Finally, I’m currently working with Arcana Comics again, writing a company-owned property called Salem’s Rain. This is a project I thought had died years ago and the publisher just contacted me about it out of the blue the other day. A fine example of how weird and fickle the comics industry can be.

 

  1. What got you into writing/drawing comic books or graphic novels?

Desperation? I had tried for a few years to break into the prose short stories market with no luck. One day the opportunity to write a comic presented itself and I decided to try it. While I loved to read comics, and even worked at a comics publisher at the time, I’d never really thought too seriously about writing them. After that first Star Wars comics, I was able to sell a couple more ideas and so it was easy to just keep rolling with it. It was entirely accidental, like so many successes in my life!

 

  1. What was the most difficult thing about breaking into the comic book industry?

As a writer? Just getting someone to read your stuff. Artists can walk up to an editor with a portfolio which the editor can leaf through in a few minutes. In those few minutes, the editor can tell whether or not the artist has the stuff. But as a writer, you can’t just hand the editor a script and expect them to read it. It’s that old catch-22: You need experience to get a job, but how do you get experience without a job? The answer used to be ‘zines or minis. These days, I think the answer is web comics. You need to show the editor that you know how to do the job. Work with someone to produce a comic and put it up on the web. Then you give the editor a business card with a URL on it and let the work speak for itself. Even a poorly drawn comic will show the editor if you know how to actually make a comic.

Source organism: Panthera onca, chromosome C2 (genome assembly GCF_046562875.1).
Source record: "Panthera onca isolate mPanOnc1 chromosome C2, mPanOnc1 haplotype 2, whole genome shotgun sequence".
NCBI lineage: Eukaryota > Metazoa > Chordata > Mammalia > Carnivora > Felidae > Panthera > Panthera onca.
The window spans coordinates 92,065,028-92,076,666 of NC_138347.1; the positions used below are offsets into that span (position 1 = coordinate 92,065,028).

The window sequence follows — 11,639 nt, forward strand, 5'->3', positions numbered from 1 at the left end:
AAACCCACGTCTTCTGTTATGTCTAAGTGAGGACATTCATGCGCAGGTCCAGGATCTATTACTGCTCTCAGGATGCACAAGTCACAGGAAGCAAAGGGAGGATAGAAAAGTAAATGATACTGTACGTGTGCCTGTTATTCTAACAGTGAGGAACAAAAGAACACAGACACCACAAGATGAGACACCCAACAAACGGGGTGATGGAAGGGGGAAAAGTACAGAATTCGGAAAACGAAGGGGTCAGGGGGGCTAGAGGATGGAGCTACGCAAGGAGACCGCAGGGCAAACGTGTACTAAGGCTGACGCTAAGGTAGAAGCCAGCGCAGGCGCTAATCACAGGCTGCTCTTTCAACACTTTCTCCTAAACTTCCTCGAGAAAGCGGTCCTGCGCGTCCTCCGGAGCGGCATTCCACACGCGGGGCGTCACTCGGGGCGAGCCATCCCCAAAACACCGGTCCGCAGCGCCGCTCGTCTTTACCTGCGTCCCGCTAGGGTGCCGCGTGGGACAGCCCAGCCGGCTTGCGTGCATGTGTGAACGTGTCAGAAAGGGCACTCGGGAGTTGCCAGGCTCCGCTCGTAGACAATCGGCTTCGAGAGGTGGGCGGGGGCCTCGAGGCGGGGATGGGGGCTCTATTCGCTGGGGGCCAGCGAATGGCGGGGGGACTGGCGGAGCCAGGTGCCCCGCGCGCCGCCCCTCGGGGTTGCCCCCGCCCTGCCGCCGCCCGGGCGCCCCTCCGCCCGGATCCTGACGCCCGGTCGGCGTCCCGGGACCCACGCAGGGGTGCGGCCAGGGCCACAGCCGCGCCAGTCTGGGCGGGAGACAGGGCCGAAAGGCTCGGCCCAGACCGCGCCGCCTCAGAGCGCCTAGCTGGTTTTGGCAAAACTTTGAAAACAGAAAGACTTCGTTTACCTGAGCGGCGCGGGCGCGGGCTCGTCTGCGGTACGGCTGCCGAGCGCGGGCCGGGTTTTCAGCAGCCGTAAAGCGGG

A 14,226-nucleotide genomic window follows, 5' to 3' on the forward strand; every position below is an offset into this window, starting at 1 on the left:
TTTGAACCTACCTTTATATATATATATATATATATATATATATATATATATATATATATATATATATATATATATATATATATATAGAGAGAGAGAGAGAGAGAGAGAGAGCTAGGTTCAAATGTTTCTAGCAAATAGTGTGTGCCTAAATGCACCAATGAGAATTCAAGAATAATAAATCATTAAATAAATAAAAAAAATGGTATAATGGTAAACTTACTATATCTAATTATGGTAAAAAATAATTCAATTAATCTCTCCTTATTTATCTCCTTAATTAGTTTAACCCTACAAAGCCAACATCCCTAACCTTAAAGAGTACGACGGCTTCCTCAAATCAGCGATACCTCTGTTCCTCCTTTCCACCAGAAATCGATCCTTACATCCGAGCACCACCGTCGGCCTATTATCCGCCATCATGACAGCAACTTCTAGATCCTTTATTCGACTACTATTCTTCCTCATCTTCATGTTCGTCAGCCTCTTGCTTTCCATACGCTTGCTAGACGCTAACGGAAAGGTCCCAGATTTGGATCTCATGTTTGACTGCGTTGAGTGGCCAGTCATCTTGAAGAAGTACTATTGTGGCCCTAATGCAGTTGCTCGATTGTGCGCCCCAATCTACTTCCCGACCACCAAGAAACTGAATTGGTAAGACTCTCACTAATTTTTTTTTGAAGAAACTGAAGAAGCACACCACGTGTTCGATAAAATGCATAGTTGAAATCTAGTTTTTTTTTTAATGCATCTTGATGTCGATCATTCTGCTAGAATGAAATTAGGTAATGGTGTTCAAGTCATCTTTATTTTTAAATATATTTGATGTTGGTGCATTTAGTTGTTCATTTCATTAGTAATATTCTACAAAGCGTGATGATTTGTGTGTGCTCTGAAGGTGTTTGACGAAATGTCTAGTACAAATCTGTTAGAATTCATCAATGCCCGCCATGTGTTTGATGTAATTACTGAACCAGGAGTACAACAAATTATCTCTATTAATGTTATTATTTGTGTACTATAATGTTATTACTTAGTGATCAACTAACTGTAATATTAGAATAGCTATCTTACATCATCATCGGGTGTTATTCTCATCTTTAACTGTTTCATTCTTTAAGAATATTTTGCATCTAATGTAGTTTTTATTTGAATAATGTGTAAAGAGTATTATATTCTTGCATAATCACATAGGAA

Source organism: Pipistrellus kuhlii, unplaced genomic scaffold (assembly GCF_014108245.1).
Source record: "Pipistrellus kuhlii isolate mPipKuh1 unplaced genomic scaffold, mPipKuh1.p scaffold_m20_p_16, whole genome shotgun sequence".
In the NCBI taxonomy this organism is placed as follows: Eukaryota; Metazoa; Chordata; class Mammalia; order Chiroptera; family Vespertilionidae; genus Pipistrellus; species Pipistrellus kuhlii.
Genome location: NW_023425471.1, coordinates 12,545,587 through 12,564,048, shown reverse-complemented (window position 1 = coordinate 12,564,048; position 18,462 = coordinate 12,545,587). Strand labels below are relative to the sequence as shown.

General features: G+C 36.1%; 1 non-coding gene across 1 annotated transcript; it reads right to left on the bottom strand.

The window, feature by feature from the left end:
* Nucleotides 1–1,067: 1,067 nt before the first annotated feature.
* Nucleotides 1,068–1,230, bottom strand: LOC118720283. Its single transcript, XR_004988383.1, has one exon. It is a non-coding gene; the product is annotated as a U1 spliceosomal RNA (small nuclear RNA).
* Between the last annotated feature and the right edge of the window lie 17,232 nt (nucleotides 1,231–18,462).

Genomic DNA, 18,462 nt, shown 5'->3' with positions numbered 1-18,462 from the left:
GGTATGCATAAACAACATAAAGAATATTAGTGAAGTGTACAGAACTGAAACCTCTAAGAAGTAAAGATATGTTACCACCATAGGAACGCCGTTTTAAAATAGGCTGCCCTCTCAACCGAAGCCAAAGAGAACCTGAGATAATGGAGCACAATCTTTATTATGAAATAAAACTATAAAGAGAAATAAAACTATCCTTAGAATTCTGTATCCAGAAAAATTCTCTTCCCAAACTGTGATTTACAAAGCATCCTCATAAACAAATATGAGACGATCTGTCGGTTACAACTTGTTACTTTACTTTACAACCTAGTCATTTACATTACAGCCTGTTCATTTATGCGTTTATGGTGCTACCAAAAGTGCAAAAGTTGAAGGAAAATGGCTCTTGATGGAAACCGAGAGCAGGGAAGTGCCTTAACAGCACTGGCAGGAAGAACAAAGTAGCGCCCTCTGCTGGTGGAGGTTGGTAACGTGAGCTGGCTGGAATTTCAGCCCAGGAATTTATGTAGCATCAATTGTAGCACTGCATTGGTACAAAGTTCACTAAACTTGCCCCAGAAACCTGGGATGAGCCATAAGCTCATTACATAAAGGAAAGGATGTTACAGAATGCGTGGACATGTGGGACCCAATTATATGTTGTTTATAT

1. What do you think about indie publishing?

This is a really broad question, but I guess I love them? The vast majority of the comics I read are published by indie companies. If superhero comics vanished off the face of the Earth tomorrow, I’d be okay with that. And I don’t think I’m putting that too strongly.

 

  1. Who was your biggest influence?

Grant Morrison and Alan Moore are two people I look up to for their inventiveness and craft. They’re also two people I’ll never be able to match in terms of talent. There’s a period of Frank Miller’s career that really inspires me – from Daredevil: Born Again through Elektra: Assassin. Nowadays, I think he’s turned into a crank is is sort of embarrassing, but those years where he was cranking out one great superhero comic after another were really something. Warren Ellis is someone I try to emulate in terms of his economy. He can do so much with a 22-page comic, it’s insane.